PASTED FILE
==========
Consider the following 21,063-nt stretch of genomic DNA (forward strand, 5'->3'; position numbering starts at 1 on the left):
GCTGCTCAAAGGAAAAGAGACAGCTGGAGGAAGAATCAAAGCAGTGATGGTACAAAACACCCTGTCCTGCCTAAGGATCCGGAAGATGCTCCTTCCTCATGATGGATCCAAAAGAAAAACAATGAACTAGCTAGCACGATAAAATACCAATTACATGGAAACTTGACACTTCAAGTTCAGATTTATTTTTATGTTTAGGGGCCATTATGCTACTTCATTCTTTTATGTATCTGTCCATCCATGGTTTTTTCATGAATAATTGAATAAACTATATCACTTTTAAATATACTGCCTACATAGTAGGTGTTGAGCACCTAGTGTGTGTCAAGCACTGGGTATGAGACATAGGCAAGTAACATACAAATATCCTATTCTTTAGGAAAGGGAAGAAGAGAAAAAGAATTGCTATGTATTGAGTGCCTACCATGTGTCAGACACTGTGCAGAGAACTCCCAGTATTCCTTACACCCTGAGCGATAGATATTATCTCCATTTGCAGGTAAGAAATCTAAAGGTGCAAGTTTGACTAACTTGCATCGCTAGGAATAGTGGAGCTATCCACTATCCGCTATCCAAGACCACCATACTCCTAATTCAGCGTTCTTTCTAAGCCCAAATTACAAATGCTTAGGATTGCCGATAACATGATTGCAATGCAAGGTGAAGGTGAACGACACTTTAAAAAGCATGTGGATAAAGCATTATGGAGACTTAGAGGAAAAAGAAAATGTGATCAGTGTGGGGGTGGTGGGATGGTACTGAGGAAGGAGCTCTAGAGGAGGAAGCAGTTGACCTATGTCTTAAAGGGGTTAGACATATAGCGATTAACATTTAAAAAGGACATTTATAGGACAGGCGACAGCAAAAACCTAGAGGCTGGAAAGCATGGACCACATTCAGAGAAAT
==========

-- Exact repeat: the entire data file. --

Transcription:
Consider the following 21,063-nt stretch of genomic DNA (forward strand, 5'->3'; position numbering starts at 1 on the left):
GCTGCTCAAAGGAAAAGAGACAGCTGGAGGAAGAATCAAAGCAGTGATGGTACAAAACACCCTGTCCTGCCTAAGGATCCGGAAGATGCTCCTTCCTCATGATGGATCCAAAAGAAAAACAATGAACTAGCTAGCACGATAAAATACCAATTACATGGAAACTTGACACTTCAAGTTCAGATTTATTTTTATGTTTAGGGGCCATTATGCTACTTCATTCTTTTATGTATCTGTCCATCCATGGTTTTTTCATGAATAATTGAATAAACTATATCACTTTTAAATATACTGCCTACATAGTAGGTGTTGAGCACCTAGTGTGTGTCAAGCACTGGGTATGAGACATAGGCAAGTAACATACAAATATCCTATTCTTTAGGAAAGGGAAGAAGAGAAAAAGAATTGCTATGTATTGAGTGCCTACCATGTGTCAGACACTGTGCAGAGAACTCCCAGTATTCCTTACACCCTGAGCGATAGATATTATCTCCATTTGCAGGTAAGAAATCTAAAGGTGCAAGTTTGACTAACTTGCATCGCTAGGAATAGTGGAGCTATCCACTATCCGCTATCCAAGACCACCATACTCCTAATTCAGCGTTCTTTCTAAGCCCAAATTACAAATGCTTAGGATTGCCGATAACATGATTGCAATGCAAGGTGAAGGTGAACGACACTTTAAAAAGCATGTGGATAAAGCATTATGGAGACTTAGAGGAAAAAGAAAATGTGATCAGTGTGGGGGTGGTGGGATGGTACTGAGGAAGGAGCTCTAGAGGAGGAAGCAGTTGACCTATGTCTTAAAGGGGTTAGACATATAGCGATTAACATTTAAAAAGGACATTTATAGGACAGGCGACAGCAAAAACCTAGAGGCTGGAAAGCATGGACCACATTCAGAGAAAT